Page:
New Optoma 4K Home Theater Projectors at CES

So, now even the projector manufacturers are weighing in on the IoT (Internet of Things) and the voice control craze of this year’s CES, with Optoma’s announcement that it will now integrate large screen projection into the Alexa ecosystem.  The company will also be introducing a ‘fully mobile’ 1080P HD projector with 1,300 lumens LED light source, new 4K UHD models, and a 2-hour battery life pocket projector.

But one of the projectors that will almost certainly excite readers here the most is the UHD51A 4K UHD model. It includes Amazon Alexa Smart Home and Custom Skills to allow the projector to align with speakers, screen and lighting. It also boasts 2,400 lumens, 500,000:1 contrast ratio (claimed), and HDR10 with Rec.2020 and DCI-P3 color gamut.  With 60Hz refresh rates for gamers, and the prerequisite HDCP2.2 and two HDMI 2.0 inputs, this projector looks like it might see some serious uptake, with its not unfriendly price tag of $1,699.

Other projectors in the new line include the following:

  • Optoma UHD50: On the heels of the launch of Optoma’s first 4K resolution projectors priced under $2,000 this past Fall, Optoma is leveraging the latest TI DLP technology to deliver the next-generation 4K UHD home theater projector in 2018. Like the Optoma UHD51A, it features 2,400 lumens and a 500,000:1 contrast ratio, along with an RGBRGB color wheel and HDR10 with Rec.2020/DCPI-3 wide color gamut and two HDMI 2.0 inputs with HDCP 2.2 support. The Optoma UHD50 will be available at Amazon, and Fry’s Electronics for an estimated street price of $1,499.
  • Optoma LH150: Optoma delivers a completely mobile 1080p HD resolution, 1,300 lumen LED projector with battery pack for just $899. With 40,000:1 contrast ratio, multiple HDMI and USB ports and dual integrated speakers, along with WiFi and Bluetooth 4.0 output, this projector is a true mainstream market product. The inclusion of a battery back means consumers can provide a jaw-dropping entertainment experience in their yards, on camping trips or nearly anywhere else with complete ease. It will be available for purchase in Q2.
  • Optoma 4K UHD HDR Laser UST: This projector packs in all of the latest home theater innovations for an incredible cinematic experience, with 4K UHD resolution, a laser light source and an ultra short throw. With 2,300 lumens, a 2,000,000:1 contrast ratio, HDR-compatibility and 0.25 throw, providing a 100-inch image from just 8-inches away, it will provide a stunning visual experience, with a small footprint. This projector is expected to make its appearance in Q2 with a target price point of $4,999, mapping to Optoma’s continued vision for premium quality products at mainstream pricing.
  • Optoma LED Pocket Projector: This ultra portable pocket projector delivers great performance in a tiny package. With WVGA (854×480) resolution and 300 lumens, it features a .2 LED RGB light source with a lifetime of 20,000 hours, HDMI port with MHL, and 2+ hours of battery life in eco-mode. Weighing in at less than 12 oz., it has a miniscule form factor of approximately 3 inches by 4.5 inches and just over 1 inch height. It is scheduled to be on the market in Q2, with a target street price of $279.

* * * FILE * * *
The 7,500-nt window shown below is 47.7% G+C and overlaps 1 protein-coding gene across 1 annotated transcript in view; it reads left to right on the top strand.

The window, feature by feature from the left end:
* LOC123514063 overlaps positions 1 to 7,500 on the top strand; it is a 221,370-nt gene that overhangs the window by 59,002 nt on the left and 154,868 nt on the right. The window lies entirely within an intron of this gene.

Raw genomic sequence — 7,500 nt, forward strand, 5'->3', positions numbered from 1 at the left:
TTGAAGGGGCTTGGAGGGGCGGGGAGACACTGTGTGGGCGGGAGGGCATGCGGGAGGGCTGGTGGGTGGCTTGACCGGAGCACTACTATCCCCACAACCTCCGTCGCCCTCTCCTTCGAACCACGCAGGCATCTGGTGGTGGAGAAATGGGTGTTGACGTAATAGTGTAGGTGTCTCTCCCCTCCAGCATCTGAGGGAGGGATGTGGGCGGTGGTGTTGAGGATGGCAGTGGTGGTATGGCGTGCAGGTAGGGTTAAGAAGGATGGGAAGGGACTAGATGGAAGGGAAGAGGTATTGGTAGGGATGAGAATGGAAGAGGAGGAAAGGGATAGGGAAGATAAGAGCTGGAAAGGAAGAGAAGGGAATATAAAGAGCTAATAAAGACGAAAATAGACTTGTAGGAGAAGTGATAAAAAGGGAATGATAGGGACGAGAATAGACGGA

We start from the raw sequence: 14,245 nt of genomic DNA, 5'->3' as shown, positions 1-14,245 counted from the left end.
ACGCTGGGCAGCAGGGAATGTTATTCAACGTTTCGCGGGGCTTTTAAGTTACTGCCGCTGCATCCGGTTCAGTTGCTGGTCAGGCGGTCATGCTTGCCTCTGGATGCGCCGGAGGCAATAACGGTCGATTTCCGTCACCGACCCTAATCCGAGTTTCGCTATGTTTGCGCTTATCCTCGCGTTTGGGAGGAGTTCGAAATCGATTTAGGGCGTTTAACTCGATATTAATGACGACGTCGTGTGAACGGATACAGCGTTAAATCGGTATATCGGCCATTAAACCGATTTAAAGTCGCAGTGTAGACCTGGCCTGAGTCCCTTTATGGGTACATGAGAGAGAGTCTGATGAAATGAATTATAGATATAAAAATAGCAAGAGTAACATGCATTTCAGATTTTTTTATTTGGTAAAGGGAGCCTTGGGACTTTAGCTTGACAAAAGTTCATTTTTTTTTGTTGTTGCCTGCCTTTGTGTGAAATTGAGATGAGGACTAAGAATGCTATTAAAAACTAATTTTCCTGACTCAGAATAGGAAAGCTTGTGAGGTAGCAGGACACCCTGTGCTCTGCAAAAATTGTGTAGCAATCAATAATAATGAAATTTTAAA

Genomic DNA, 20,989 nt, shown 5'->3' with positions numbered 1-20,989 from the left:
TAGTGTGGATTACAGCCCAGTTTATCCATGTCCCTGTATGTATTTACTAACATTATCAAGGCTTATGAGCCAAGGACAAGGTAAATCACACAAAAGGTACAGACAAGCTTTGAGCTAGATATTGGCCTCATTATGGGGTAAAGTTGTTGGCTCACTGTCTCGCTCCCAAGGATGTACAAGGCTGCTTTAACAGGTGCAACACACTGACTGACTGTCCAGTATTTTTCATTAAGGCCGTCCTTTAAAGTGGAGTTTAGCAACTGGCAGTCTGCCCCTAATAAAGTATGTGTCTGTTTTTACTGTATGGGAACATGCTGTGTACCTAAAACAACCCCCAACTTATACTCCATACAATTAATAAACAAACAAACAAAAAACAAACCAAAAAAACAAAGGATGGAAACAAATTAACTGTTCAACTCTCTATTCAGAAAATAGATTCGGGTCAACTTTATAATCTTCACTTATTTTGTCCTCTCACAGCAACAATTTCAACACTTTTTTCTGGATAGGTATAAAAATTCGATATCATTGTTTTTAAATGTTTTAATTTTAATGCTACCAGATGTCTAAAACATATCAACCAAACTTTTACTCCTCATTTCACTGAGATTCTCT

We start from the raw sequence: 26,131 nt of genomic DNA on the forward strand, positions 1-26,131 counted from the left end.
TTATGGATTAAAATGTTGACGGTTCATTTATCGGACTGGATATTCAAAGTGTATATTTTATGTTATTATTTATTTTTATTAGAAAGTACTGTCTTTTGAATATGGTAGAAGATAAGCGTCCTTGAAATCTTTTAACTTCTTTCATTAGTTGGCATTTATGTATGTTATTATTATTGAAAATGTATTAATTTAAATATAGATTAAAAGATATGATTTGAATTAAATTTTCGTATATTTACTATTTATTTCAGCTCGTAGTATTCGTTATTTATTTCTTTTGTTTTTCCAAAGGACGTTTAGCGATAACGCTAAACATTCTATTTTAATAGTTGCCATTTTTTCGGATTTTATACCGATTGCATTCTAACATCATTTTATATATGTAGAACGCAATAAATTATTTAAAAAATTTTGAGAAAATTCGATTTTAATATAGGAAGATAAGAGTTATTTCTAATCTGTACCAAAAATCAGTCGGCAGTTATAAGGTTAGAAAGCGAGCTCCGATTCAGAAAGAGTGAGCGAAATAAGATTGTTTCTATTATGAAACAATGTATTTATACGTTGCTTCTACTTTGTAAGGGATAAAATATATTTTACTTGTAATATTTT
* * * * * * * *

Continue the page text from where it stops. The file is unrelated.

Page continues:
“Optoma is continually focused on introducing more innovations to the home theater space, with everything from resolution and light sources, to form factor, features and mobility – and now voice integration – to simplify the experience for consumers and deliver and inch-for-inch entertainment experience that TVs simply can’t match,” said Brian Soto, head of product management at Optoma Technology. “With smart home adoption on the rise, consumers are looking at non-traditional technology options that bring them a better entertainment experience, and Optoma home theater projection delivers this in spades.”

Optoma stresses that prices are subject to change, and if you’re Vegas-bound today or in the next couple of days, be aware that Optoma is showing off its new products by appointment only.



Published by

Martin Dew



  1. Will people still be fooled by “4k” UHD discs from movies that was finished in 2K, and further interpolated to 4K just for the UHD edition ?
    With most home LCDTVs there is no really large screens to people see all 4K details easily, since they don’t sit very close to screen. And even if you find a realy large screen bigger than 70 inchs, you would see problems of light distribuion along the screen area, and would need to sit more far away to do not see such distrotions like a brighter center image than the sides and edges of screes,

    With a 4K projector maybe this solve this problem and people start to realise that most 4K UHD discs are a scam, just interpolations from 2K files.

  2. Alberto, video guru Joe Kane actually claims you need a screen at least 12-foot wide in an average size room to see all the detail on a 4K image. He had to force CG animators to get up from their desks at one studio to review their work on reference 12-foot conference room screens. The animators were apparently amazed at how much they were missing, and had to continually refer to the blow-up images for tweaking (and this is now common practice as a result).

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